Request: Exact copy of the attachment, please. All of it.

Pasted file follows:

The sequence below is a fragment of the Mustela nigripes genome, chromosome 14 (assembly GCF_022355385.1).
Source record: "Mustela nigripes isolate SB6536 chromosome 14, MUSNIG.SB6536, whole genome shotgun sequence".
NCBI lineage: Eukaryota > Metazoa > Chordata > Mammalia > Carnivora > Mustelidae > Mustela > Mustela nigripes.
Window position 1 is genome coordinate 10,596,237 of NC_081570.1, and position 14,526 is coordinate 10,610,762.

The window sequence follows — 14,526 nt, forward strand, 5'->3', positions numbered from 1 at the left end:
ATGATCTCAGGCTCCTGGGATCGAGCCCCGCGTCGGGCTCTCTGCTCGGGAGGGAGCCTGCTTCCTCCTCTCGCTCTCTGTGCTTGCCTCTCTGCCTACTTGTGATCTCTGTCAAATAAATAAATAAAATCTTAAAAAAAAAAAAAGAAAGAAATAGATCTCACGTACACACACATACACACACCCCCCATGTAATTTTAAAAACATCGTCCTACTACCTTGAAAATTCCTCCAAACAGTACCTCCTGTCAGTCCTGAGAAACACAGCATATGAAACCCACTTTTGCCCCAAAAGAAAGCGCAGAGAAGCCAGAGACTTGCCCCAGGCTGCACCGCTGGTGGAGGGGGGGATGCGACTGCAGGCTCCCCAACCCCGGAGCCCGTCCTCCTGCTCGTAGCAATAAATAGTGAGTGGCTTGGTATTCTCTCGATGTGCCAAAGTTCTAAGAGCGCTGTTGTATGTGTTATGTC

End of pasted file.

The sequence below is a fragment of the Mustela nigripes genome, chromosome 14 (assembly GCF_022355385.1).
Source record: "Mustela nigripes isolate SB6536 chromosome 14, MUSNIG.SB6536, whole genome shotgun sequence".
NCBI lineage: Eukaryota > Metazoa > Chordata > Mammalia > Carnivora > Mustelidae > Mustela > Mustela nigripes.
Window position 1 is genome coordinate 10,596,237 of NC_081570.1, and position 14,526 is coordinate 10,610,762.

The window sequence follows — 14,526 nt, forward strand, 5'->3', positions numbered from 1 at the left end:
ATGATCTCAGGCTCCTGGGATCGAGCCCCGCGTCGGGCTCTCTGCTCGGGAGGGAGCCTGCTTCCTCCTCTCGCTCTCTGTGCTTGCCTCTCTGCCTACTTGTGATCTCTGTCAAATAAATAAATAAAATCTTAAAAAAAAAAAAAGAAAGAAATAGATCTCACGTACACACACATACACACACCCCCCATGTAATTTTAAAAACATCGTCCTACTACCTTGAAAATTCCTCCAAACAGTACCTCCTGTCAGTCCTGAGAAACACAGCATATGAAACCCACTTTTGCCCCAAAAGAAAGCGCAGAGAAGCCAGAGACTTGCCCCAGGCTGCACCGCTGGTGGAGGGGGGGATGCGACTGCAGGCTCCCCAACCCCGGAGCCCGTCCTCCTGCTCGTAGCAATAAATAGTGAGTGGCTTGGTATTCTCTCGATGTGCCAAAGTTCTAAGAGCGCTGTTGTATGTGTTATGTC